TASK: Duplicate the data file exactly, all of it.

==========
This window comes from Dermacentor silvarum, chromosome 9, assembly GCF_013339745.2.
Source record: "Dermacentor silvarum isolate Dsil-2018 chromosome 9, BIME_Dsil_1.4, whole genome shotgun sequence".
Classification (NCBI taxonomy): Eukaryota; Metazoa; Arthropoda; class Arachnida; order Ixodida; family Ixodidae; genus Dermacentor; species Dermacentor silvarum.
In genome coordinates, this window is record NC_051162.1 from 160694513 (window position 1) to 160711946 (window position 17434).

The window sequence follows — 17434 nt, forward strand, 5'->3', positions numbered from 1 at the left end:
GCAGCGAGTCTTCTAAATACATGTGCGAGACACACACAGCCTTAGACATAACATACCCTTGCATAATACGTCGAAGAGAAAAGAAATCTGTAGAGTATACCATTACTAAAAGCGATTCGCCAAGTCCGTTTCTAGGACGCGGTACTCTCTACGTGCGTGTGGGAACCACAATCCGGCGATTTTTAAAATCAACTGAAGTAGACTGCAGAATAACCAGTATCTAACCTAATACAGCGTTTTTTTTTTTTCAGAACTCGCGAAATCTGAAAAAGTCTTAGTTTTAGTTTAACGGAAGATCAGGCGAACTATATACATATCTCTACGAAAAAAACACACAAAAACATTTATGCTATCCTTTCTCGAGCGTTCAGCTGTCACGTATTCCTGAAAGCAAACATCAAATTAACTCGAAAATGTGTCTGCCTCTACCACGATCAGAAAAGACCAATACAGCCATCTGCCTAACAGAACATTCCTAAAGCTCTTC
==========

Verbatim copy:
This window comes from Dermacentor silvarum, chromosome 9, assembly GCF_013339745.2.
Source record: "Dermacentor silvarum isolate Dsil-2018 chromosome 9, BIME_Dsil_1.4, whole genome shotgun sequence".
Classification (NCBI taxonomy): Eukaryota; Metazoa; Arthropoda; class Arachnida; order Ixodida; family Ixodidae; genus Dermacentor; species Dermacentor silvarum.
In genome coordinates, this window is record NC_051162.1 from 160694513 (window position 1) to 160711946 (window position 17434).

The window sequence follows — 17434 nt, forward strand, 5'->3', positions numbered from 1 at the left end:
GCAGCGAGTCTTCTAAATACATGTGCGAGACACACACAGCCTTAGACATAACATACCCTTGCATAATACGTCGAAGAGAAAAGAAATCTGTAGAGTATACCATTACTAAAAGCGATTCGCCAAGTCCGTTTCTAGGACGCGGTACTCTCTACGTGCGTGTGGGAACCACAATCCGGCGATTTTTAAAATCAACTGAAGTAGACTGCAGAATAACCAGTATCTAACCTAATACAGCGTTTTTTTTTTTTCAGAACTCGCGAAATCTGAAAAAGTCTTAGTTTTAGTTTAACGGAAGATCAGGCGAACTATATACATATCTCTACGAAAAAAACACACAAAAACATTTATGCTATCCTTTCTCGAGCGTTCAGCTGTCACGTATTCCTGAAAGCAAACATCAAATTAACTCGAAAATGTGTCTGCCTCTACCACGATCAGAAAAGACCAATACAGCCATCTGCCTAACAGAACATTCCTAAAGCTCTTC